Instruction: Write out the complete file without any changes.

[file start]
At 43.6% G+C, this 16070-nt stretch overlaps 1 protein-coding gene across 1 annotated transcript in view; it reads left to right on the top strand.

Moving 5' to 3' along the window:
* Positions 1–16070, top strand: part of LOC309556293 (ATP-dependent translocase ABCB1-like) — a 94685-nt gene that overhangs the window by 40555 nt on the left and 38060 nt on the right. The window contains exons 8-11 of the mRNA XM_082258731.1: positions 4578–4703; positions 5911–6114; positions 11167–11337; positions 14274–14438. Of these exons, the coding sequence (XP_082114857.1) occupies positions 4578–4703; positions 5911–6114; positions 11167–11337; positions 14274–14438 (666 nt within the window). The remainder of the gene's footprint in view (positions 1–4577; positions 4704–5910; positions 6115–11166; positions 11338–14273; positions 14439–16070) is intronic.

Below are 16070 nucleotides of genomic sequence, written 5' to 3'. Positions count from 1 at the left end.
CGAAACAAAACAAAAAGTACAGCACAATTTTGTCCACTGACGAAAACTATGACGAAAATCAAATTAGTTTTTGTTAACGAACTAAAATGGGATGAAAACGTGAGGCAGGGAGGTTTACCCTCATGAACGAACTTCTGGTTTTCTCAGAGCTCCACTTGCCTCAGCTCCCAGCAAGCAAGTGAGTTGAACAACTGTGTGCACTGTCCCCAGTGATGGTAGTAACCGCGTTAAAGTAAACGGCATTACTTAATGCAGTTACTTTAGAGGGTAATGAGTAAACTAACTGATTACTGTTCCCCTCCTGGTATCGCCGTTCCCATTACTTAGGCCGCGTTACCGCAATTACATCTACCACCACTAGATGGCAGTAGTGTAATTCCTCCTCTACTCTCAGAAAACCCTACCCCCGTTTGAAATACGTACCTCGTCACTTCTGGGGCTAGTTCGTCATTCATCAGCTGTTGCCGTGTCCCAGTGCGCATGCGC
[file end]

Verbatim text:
At 43.6% G+C, this 16070-nt stretch overlaps 1 protein-coding gene across 1 annotated transcript in view; it reads left to right on the top strand.

Moving 5' to 3' along the window:
* Positions 1–16070, top strand: part of LOC309556293 (ATP-dependent translocase ABCB1-like) — a 94685-nt gene that overhangs the window by 40555 nt on the left and 38060 nt on the right. The window contains exons 8-11 of the mRNA XM_082258731.1: positions 4578–4703; positions 5911–6114; positions 11167–11337; positions 14274–14438. Of these exons, the coding sequence (XP_082114857.1) occupies positions 4578–4703; positions 5911–6114; positions 11167–11337; positions 14274–14438 (666 nt within the window). The remainder of the gene's footprint in view (positions 1–4577; positions 4704–5910; positions 6115–11166; positions 11338–14273; positions 14439–16070) is intronic.

Below are 16070 nucleotides of genomic sequence, written 5' to 3'. Positions count from 1 at the left end.
CGAAACAAAACAAAAAGTACAGCACAATTTTGTCCACTGACGAAAACTATGACGAAAATCAAATTAGTTTTTGTTAACGAACTAAAATGGGATGAAAACGTGAGGCAGGGAGGTTTACCCTCATGAACGAACTTCTGGTTTTCTCAGAGCTCCACTTGCCTCAGCTCCCAGCAAGCAAGTGAGTTGAACAACTGTGTGCACTGTCCCCAGTGATGGTAGTAACCGCGTTAAAGTAAACGGCATTACTTAATGCAGTTACTTTAGAGGGTAATGAGTAAACTAACTGATTACTGTTCCCCTCCTGGTATCGCCGTTCCCATTACTTAGGCCGCGTTACCGCAATTACATCTACCACCACTAGATGGCAGTAGTGTAATTCCTCCTCTACTCTCAGAAAACCCTACCCCCGTTTGAAATACGTACCTCGTCACTTCTGGGGCTAGTTCGTCATTCATCAGCTGTTGCCGTGTCCCAGTGCGCATGCGC